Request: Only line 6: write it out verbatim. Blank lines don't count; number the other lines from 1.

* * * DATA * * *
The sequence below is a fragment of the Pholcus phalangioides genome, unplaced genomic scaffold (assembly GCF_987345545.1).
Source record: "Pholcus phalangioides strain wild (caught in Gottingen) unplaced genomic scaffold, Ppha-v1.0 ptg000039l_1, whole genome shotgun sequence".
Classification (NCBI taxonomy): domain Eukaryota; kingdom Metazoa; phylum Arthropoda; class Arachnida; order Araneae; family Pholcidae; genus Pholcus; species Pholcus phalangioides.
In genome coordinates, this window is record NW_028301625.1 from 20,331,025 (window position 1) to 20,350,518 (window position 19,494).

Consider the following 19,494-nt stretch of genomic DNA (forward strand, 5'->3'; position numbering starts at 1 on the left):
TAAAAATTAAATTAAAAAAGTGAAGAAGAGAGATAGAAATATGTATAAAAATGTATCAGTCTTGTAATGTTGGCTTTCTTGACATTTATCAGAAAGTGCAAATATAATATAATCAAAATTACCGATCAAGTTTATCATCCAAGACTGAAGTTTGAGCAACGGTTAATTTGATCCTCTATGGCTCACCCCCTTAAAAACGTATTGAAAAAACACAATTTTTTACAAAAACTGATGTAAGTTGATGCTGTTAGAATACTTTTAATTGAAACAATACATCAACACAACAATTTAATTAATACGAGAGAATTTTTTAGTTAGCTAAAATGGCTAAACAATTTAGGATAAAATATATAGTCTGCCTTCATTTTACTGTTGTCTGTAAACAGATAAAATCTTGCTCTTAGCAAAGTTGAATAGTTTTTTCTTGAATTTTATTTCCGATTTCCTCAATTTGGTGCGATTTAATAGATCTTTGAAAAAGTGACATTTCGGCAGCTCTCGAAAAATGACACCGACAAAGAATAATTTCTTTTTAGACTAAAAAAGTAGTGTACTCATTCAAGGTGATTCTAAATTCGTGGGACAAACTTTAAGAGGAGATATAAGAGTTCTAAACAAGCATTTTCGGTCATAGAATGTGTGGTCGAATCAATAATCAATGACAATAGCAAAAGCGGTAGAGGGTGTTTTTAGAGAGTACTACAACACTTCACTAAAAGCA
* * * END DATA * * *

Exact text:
TAAAAATTAAATTAAAAAAGTGAAGAAGAGAGATAGAAATATGTATAAAAATGTATCAGTCTTGTAATGTTGGCTTTCTTGACATTTATCAGAAAGTGCAAATATAATATAATCAAAATTACCGATCAAGTTTATCATCCAAGACTGAAGTTTGAGCAACGGTTAATTTGATCCTCTATGGCTCACCCCCTTAAAAACGTATTGAAAAAACACAATTTTTTACAAAAACTGATGTAAGTTGATGCTGTTAGAATACTTTTAATTGAAACAATACATCAACACAACAATTTAATTAATACGAGAGAATTTTTTAGTTAGCTAAAATGGCTAAACAATTTAGGATAAAATATATAGTCTGCCTTCATTTTACTGTTGTCTGTAAACAGATAAAATCTTGCTCTTAGCAAAGTTGAATAGTTTTTTCTTGAATTTTATTTCCGATTTCCTCAATTTGGTGCGATTTAATAGATCTTTGAAAAAGTGACATTTCGGCAGCTCTCGAAAAATGACACCGACAAAGAATAATTTCTTTTTAGACTAAAAAAGTAGTGTACTCATTCAAGGTGATTCTAAATTCGTGGGACAAACTTTAAGAGGAGATATAAGAGTTCTAAACAAGCATTTTCGGTCATAGAATGTGTGGTCGAATCAATAATCAATGACAATAGCAAAAGCGGTAGAGGGTGTTTTTAGAGAGTACTACAACACTTCACTAAAAGCA